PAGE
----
The products are being designed and upgraded to world-class standards with a great emphasis on manufacturing systems and process technology. The new plant is a small test that I’m putting myself to. It will also increase our productivity in one product line up to five times.

My Professors in Stanford and Sheffield have always been good mentors and when I shared this idea they felt that this startup would help me learn quickly all aspects of business and if I perform well I will be ready for a bigger role.

Perform and Preserve, else Perish. Also, if one fails to safeguard the business and grow, it’s a crime. With a strong support of the previous generations and the wide global exposure that we have access to, it’s time we next gens create history!

Kanishka Arumugam

Deccan Pumps Private Limited


¿Cómo convertirse en un “empresario en serie”? Esteban Sosnik de AtakamaLabs nos da las claves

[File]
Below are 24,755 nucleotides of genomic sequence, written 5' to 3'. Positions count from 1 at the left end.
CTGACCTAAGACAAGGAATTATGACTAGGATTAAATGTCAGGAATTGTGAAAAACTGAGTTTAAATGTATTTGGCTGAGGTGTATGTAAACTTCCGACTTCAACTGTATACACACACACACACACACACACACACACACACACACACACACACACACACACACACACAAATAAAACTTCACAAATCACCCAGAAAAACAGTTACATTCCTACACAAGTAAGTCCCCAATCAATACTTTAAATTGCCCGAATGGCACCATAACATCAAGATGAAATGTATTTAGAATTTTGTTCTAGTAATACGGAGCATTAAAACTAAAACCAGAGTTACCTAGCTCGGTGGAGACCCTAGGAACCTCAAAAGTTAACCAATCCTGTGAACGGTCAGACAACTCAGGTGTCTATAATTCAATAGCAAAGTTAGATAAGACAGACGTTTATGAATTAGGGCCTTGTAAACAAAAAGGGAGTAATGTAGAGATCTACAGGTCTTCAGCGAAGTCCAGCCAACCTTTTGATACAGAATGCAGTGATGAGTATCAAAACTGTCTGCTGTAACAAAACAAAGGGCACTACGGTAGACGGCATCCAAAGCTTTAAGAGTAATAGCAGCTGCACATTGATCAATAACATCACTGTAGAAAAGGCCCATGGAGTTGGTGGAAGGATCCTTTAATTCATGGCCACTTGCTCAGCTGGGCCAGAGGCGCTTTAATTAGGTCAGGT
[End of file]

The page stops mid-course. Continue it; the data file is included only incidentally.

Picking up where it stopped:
Yo vengo de una empresa familiar donde financiarse con dinero ajeno es el último recurso y pensar en vender la empresa nos produce dolor de estomago. Por eso, cuando conocí a Esteban Sosnik y me contó que ha creado dos empresas con dinero de inversores y las ha vendido en menos de 5 años desde su fundación, mi mente empezó a bullir con preguntas… ¿Cómo se hace eso? , ¿Por qué?, ¿Qué tienes que tener para que te den dinero?, ¿Cuánto te queda de la empresa?…

Esteban ya apuntaba a emprendedor de éxito desde el principio de su carrera. Después de graduarse con honores de la Universidad de Virginia con una licenciatura en Economía y Relaciones Exteriores, se unió a JP Morgan en el grupo de fusiones y adquisiciones de América Latina con sede en Nueva York. Más adelante, Esteban fue director general de Inversiones en Penguin, un fondo de Venture Capital para start-ups en América Latina, donde ayudó a lanzar más de una veintena de nuevas empresas en la región, muchas de los cuales aún hoy operan con éxito.